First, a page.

Crystal Ellis – Toledo Public Schools First Black Superintendent

Crystal Ellis
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Crystal Ellis, the first African-American superintendent of the Toledo Public School district died Monday, April 22, 2024. He was 91 years old.

Ellis grew up in Springfield, OH, and graduated from Springfield High School where he played on the basketball team in the 1950s. It wasn’t until his last year in high school that he considered entering college after being prompted to do so by one of his high school teachers.

“I had never thought about college mainly because no one in my family had ever attended college. She wanted me to learn in her classroom. She made life come alive,” recalled Ellis during a conversation with The Truth in 2003.

After graduation, Ellis attended Bowling Green State University where he became the first African American to play basketball for the school.

“When I got to college, I toyed with the thought of going into mechanical engineering,” recalled Ellis. “But then I thought you want to be a teacher, you want to be a coach. When I got out of BGSU, I couldn’t get a job in Springfield High School because of my color. This was the school at which I had been vice president of my senior class and represented my school both at Buckeye Boys and at the national American Legion baseball tournament in Louisville.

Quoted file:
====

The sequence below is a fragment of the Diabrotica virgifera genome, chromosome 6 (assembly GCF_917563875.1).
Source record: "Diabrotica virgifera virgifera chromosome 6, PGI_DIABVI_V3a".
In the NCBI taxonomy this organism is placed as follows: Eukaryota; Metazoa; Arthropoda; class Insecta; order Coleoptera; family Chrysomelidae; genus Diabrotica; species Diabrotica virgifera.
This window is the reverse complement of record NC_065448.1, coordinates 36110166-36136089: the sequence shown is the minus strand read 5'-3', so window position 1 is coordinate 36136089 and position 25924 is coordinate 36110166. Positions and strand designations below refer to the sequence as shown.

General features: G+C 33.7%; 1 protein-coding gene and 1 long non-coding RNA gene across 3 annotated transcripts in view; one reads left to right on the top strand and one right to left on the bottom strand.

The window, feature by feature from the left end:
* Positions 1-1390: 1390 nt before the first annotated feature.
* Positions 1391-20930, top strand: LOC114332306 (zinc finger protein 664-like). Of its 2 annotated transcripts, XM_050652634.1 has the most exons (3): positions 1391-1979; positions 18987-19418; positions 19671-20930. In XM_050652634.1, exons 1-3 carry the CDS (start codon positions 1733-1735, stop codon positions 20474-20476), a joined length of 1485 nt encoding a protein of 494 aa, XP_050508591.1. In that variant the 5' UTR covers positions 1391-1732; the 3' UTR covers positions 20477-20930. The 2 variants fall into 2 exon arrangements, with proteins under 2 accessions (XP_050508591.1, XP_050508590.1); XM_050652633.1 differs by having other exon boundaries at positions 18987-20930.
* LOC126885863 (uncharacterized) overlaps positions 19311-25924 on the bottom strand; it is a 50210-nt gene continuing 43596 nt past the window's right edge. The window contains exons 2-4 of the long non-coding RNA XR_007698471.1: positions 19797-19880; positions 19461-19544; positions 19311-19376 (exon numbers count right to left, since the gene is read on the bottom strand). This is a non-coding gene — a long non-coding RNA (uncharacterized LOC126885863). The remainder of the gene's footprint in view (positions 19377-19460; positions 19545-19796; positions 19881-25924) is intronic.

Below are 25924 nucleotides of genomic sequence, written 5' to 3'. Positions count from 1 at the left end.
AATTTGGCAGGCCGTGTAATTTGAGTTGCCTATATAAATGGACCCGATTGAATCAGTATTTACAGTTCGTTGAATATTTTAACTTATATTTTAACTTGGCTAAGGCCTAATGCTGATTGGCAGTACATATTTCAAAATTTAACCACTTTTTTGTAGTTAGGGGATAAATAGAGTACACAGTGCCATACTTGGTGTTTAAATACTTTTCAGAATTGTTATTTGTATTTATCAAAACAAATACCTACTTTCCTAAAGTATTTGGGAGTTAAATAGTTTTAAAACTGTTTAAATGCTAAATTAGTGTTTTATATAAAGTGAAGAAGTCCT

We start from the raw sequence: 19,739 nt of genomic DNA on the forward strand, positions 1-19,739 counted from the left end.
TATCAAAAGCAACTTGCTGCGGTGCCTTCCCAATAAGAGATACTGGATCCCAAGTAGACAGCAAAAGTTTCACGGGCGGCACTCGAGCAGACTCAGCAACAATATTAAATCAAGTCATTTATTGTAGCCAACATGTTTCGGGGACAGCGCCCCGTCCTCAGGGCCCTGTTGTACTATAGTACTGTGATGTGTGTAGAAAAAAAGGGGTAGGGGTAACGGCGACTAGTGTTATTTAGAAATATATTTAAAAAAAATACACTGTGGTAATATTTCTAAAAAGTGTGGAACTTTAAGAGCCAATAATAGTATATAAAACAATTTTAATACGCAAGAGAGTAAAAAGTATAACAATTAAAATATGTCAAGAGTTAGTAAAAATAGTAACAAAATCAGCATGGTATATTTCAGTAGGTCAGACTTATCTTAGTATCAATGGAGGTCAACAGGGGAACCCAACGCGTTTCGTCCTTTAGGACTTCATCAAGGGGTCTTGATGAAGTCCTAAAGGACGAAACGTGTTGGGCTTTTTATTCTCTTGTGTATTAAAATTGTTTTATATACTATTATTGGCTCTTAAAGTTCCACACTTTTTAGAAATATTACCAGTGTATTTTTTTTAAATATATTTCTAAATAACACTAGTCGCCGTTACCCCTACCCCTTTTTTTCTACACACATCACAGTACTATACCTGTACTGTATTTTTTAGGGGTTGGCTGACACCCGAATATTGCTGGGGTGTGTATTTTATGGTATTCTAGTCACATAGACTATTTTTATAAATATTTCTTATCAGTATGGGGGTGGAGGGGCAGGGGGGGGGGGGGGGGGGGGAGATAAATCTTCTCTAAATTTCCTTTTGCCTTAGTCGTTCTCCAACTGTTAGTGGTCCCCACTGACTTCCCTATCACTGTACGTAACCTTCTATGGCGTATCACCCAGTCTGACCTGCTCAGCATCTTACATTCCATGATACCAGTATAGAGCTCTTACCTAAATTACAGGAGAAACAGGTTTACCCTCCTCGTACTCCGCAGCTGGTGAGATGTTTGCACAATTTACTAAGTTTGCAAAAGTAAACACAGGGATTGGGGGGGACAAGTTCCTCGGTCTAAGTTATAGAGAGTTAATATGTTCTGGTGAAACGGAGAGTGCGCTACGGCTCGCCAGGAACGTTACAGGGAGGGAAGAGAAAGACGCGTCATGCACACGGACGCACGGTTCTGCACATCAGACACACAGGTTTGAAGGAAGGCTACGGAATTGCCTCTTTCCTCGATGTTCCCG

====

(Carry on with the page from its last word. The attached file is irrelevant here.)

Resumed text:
That’s when he was told the YMCA in Toledo had an opening and was invited to come in for an interview. “Toledo became a part of me and I became a part of Toledo,” said Ellis.

“The Indiana Avenue YMCA was then called the Colored YMCA because the YMCA was segregated. That was where the Judge Doneghys, the Judge Penns, the Judge Franklins, the Dr. Colemans, all went. The community brought professional people together with hard working, God-fearing people. Andthat sense of community is something that has disappeared in terms of integration. We’ve lost part of our history and culture.”

Ellis spent 13 years at the YMCA. He served as physical director and swim instructor, coach of everything and eventually ran the entire operation as the head of the Y.

When he joined the Toledo Public Schools system, Ellis’ first assignment was at Leverette as a teacher. He became assistant principal at former DeVilbiss High School and principal at the former Hamilton Elementary, Leverette Junior High, and Rogers High schools. He became deputy superintendent for five years and then superintendent for six years – from 1991 to 1996 – before retiring. He would later come out of retirement for a year to become a high school principal at Libbey.

“He was consistent about seeing the best in others and pulling out of others what they may not even have known what they possessed on the inside of themselves,” said TPS Board of Education President Randall Parker.

“We’re sad, but at the same time, we’re also at peace in knowing that he understood how much we appreciated him and we allowed that to be felt during his final years,” said TPS Superintendent Romules Durant, EdD.